6. Use airplane mode on my phone more often. Evenings when I am home, during the day at work (mentioned to Honey first so she knows I am not in danger if trying to contact me), and perhaps all weekend?
7. Work towards the goal of separating books from my phone or iPad, or at least seeing it as a digital book reader (airplane mode should help).
*at Comrie Croft in Perthshire (we will definitely be back to sleep under the trees).
In the middle of June (19th), as I stood washing dishes, I noticed a snakelike head (or rather, more asparagus-like) amongst the leaves in our large aloe plant. When my brain caught up, I realised it was finally flowering! I received this plant as a very small baby around (2008 or 2009) and it has given off many baby shoots as it slowly grew. We diligently re-potted them and since 2012 it has sat in the kitchen windowsill. It must now be at maturity (said to take around 4 years) and settled into its current location.
This is the bloom on 2nd July.
I grew up with plants in every room of the house. I have certainly said before that I see plants as one of the top crucial design elements. Based on my lifelong love of camping and the time we spent outdoors, I would even be prepared to say that plants come right after basic furniture (you know, a roof over your head, a place to sit or sleep).
As an adult, I have been slowly building my plant collection. As a student this began as the standard spider plant and palms, but around five years ago, I felt the need to begin collecting the plants that signify a home to me. For me, the first step was a snake plant. For Honey, that was an umbrella plant. We obtained both from clippings from other plants.
We have a several other plants in our small collection, but my inspiration is still my mom and dad’s home. I snapped these photos of just their living room and kitchen when I was over. I left the shelves of plants in the back room and the deck plants to imagination. I look forward to welcoming a large philodendron and some pregnant onions into our care in the future.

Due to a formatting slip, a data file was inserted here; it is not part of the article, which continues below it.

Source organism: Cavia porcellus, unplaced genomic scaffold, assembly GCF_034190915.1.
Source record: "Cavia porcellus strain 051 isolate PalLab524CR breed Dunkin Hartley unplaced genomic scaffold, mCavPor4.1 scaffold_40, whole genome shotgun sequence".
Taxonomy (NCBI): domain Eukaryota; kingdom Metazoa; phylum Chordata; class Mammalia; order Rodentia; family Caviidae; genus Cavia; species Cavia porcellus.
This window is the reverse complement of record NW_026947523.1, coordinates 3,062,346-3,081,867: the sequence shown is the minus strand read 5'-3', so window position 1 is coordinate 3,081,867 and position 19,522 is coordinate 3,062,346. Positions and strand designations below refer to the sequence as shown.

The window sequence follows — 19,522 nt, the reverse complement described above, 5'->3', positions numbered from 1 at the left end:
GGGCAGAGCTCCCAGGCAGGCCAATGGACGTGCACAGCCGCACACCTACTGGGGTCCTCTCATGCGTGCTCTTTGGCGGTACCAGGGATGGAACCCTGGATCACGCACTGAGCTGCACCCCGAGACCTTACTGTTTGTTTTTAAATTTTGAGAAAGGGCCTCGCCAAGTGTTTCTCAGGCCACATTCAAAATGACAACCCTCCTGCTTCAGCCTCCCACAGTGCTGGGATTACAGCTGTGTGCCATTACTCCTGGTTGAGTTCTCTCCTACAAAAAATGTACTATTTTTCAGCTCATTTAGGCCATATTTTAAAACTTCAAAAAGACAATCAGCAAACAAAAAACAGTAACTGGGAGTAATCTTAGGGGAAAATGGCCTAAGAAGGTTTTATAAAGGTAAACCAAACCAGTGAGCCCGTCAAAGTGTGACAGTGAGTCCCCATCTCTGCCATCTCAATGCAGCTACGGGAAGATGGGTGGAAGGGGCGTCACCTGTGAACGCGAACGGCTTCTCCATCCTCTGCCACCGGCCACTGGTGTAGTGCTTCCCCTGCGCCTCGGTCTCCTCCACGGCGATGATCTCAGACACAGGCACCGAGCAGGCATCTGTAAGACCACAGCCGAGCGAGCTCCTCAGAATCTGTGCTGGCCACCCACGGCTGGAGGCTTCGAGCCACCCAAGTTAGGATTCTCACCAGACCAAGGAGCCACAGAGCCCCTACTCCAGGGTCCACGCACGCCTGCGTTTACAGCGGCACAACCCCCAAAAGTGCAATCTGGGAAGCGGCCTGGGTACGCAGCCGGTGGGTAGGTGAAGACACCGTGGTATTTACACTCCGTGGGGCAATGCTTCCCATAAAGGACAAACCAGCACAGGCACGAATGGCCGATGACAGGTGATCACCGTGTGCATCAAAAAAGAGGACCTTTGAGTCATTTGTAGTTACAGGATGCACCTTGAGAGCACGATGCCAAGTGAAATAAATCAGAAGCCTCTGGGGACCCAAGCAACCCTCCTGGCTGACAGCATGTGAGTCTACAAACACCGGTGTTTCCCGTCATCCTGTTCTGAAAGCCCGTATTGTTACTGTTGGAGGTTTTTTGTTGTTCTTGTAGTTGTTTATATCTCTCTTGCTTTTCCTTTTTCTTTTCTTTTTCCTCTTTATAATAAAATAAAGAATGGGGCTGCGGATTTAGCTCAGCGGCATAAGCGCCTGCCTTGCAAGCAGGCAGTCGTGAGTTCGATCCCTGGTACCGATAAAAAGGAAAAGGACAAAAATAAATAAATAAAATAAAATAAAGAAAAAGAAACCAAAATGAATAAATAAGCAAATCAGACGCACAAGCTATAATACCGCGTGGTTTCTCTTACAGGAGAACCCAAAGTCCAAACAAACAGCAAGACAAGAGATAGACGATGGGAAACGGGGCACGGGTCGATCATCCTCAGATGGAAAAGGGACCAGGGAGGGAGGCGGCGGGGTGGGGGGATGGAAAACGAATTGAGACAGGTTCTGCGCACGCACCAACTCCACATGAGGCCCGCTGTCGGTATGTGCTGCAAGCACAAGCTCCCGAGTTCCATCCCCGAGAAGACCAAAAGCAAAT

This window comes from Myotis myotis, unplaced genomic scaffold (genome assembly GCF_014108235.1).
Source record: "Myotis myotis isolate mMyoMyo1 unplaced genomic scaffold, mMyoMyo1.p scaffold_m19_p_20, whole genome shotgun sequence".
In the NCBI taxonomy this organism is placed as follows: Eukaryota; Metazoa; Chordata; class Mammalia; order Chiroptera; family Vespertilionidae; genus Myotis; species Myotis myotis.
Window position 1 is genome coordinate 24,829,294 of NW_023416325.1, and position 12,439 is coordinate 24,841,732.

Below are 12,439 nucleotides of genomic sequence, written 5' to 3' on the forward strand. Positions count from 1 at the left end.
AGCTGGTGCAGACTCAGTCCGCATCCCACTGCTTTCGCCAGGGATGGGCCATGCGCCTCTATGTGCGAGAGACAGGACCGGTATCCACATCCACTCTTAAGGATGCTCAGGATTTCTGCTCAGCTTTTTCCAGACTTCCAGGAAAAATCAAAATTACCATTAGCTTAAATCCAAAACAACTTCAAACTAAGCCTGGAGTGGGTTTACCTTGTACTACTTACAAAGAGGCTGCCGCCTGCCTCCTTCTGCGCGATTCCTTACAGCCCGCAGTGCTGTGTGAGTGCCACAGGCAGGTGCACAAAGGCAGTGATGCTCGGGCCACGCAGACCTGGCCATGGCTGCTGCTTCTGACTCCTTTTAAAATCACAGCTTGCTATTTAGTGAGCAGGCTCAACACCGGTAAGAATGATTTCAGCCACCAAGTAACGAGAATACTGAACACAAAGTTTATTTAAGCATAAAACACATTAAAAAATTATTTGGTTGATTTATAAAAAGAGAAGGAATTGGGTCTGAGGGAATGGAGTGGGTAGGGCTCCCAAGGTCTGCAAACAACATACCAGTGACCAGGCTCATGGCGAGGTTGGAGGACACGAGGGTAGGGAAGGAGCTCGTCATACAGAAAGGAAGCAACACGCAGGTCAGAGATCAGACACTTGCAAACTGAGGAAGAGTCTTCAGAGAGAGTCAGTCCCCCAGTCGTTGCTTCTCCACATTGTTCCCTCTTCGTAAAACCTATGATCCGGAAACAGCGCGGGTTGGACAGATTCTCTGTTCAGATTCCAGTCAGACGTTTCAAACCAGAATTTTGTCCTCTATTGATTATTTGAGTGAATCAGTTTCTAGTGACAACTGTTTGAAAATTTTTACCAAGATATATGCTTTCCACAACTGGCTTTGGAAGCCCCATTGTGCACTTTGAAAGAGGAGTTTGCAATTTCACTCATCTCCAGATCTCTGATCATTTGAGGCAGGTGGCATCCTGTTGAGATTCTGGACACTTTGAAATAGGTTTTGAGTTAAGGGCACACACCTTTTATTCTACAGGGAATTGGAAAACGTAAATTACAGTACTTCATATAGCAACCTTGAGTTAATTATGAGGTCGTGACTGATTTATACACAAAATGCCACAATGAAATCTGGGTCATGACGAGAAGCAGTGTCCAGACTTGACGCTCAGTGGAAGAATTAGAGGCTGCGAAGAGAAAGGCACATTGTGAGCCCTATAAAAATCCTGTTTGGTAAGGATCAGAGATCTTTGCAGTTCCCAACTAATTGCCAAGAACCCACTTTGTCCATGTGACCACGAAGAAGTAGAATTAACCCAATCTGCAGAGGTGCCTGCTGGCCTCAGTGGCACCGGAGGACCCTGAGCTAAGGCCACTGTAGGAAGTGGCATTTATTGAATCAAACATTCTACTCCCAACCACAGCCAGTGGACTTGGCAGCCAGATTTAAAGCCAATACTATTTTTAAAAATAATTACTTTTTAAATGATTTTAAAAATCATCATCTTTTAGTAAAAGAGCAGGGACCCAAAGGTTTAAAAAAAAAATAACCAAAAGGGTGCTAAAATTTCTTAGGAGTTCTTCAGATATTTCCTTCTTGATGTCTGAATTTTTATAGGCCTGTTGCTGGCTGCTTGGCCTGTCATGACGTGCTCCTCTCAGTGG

When my parents got work done on the house in the early 90s, they replaced the window sills in the kitchen, living room and back room with much deeper sills that would hold large plant pots. I think this is probably one of the best renovations ever!
Here are a few photos of their plants for inspiration…
One kitchen sill
When I was little, I was eating a grapefruit and the seed inside had begun to germinate. We planted it. We also planted an orange at one point. I am not sure which one this is, but it is a citrus tree! They have the pot on casters so it is easy to roll onto the deck for the summer.
the large aloe
the aloe’s flower at the top of the 3 foot spike
the pregnant onion’s flower spike (just as tall as the aloe’s)
lucky bamboo they are ‘babysitting’ (permanently?) for a friend
living room window sill
a pot of small banana trees
my dad adopted this plant when his workplace closed. It was a scrawny little vine with a leaf or two and he didn’t want to leave it behind. It was quite happy to be adopted!
Oxalis sharing a pot with a jade plant (pot sharing is something I have yet to figure out)
one of the large, very old, snake plants scattered around their house. They are at least 30 years old. There is another on the floor in the shot below.
the philodendron (and a ghost lens reflection) in their living room.
That’s the end of the plant tour! I hope to have a similar collection some day!